One of the things that an air-fryer does well is turn tofu crispy. This week, I tinkered with a 2012 recipe to make air-fried salt and pepper tofu. The original version called for deep-frying tofu, which I adore because the exterior becomes crisp while the interior remains soft. But as much as I love to deep-fry, I mostly save it for special occasions or the weekend, when I have more time and want to spend the calories. To turn the conventional recipe into an air-fried salt and pepper tofu, I had to change up a few things because air-frying is unusual cooking.
I’m not totally expert on air-frying but my recent experiments and observations yields these bits of knowledge.
What is an air-fryer? It’s not a magical cooking appliance. It’s simply a convection oven that operates intensely in a small amount of space. After experiencing and trying out air-fryers, I settled on an air-fryer oven. It’s also a regular toaster oven and has more space to cook a decent amount of food; air-fryers with baskets for putting the food in tend to have smaller capacities. The ovens allow you to monitor cooking through a window. To see what the cooking action is like, here’s a video peek inside my Cuisinart air-fryer oven.
What are the pros and cons of air-frying? Air-frying uses minimal oil so people who enjoy fried food can have less-guilty pleasures. That said, it’s lean cooking. I won’t be giving up deep-frying but I surely appreciate the richness that it imparts on food as well as the texture that it lends to dishes.
Air-frying can dry food out quickly. That’s why you need to remember to use some fat (an oil mister, oil spray or coating of oil or egg) plus turn the food around during cooking. It’s not a set it and forget it kind of cooking experience.
Browning can be uneven due to the natural curvature of the food you’re cooking and sometimes the browning can be very dark. But I’ve never burnt food in the air-fryer. I’ve only cooked food to an overly dried out — dehydrated state. My mistakes have all been edible.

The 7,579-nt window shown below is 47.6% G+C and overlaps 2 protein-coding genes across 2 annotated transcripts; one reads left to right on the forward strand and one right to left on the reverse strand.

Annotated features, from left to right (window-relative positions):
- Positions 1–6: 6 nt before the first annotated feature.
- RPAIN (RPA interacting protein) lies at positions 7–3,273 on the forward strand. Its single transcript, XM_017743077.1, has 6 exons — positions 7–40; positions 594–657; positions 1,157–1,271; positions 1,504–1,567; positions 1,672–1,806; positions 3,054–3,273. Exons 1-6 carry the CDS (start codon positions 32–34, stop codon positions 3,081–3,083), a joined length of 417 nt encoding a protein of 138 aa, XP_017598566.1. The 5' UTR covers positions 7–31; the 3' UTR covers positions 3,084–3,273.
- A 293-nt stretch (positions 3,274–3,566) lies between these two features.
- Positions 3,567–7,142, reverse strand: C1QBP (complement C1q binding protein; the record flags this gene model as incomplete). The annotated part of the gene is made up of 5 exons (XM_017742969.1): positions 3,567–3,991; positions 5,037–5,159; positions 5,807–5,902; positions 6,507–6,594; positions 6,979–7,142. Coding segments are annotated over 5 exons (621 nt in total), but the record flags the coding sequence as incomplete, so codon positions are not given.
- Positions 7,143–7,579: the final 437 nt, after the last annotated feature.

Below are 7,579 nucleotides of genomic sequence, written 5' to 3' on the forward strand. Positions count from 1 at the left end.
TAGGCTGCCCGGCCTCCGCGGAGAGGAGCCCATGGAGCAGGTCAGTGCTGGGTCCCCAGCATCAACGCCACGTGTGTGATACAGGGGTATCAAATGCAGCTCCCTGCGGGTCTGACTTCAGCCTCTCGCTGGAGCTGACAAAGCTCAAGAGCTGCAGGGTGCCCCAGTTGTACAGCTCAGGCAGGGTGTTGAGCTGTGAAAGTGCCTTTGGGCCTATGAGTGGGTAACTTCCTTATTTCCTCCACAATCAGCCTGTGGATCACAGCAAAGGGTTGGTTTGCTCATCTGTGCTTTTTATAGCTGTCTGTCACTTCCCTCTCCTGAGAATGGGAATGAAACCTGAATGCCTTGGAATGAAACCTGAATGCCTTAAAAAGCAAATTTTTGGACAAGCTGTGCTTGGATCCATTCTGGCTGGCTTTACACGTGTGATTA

Dealing with food sticking: With less fat involved, food can stick to an air-fryer basket or rack. I always let the food rest a few minutes after air-frying to allow the food to dry. It will lift off the rack easier once the surface moisture has evaporated. You may also try tapping or lightly banging the air-fryer rack on the counter several times to release food that’s been cut into smallish pieces.
Back to the air-fried salt and pepper tofu. I typically use firm tofu, but with the air-fryer, I used extra-firm tofu to make sure there was less moisture to prevent the tofu from crisping. You can opt for firm tofu for a more tender texture. I tried air-frying tofu sold in a vacuum-sealed packaging (usually labeled super-firm) but it got too chewy in the air-fryer. I like some tenderness in my tofu because that means the tofu will pick up other flavors better.
Additionally, I lightly salted the tofu and then let it sit to drain. That step seasoned the tofu while draining the chunks of excess moisture. Plus, I’ve found that salting tofu also creates a more golden crust. To prevent the tofu from being too lean and to coax crisping, I coated the tofu in oil, then a little starch and rice flour. I’ve revealed all my little tricks to demonstrate that air-frying requires extra strategies to create the texture, flavor, and appearance that you want — or would normally expect.
What if you don’t coat the tofu? The tofu needs something. Alone, it can stick and turn very hard by the time it browns because in the air-fryer, you’d be dehydrating the tofu. At minimum, coat the tofu pieces in a light coating in oil. If you do that, pull it out just shy of golden brown because it will darken, dry further, and shrink more during cooling.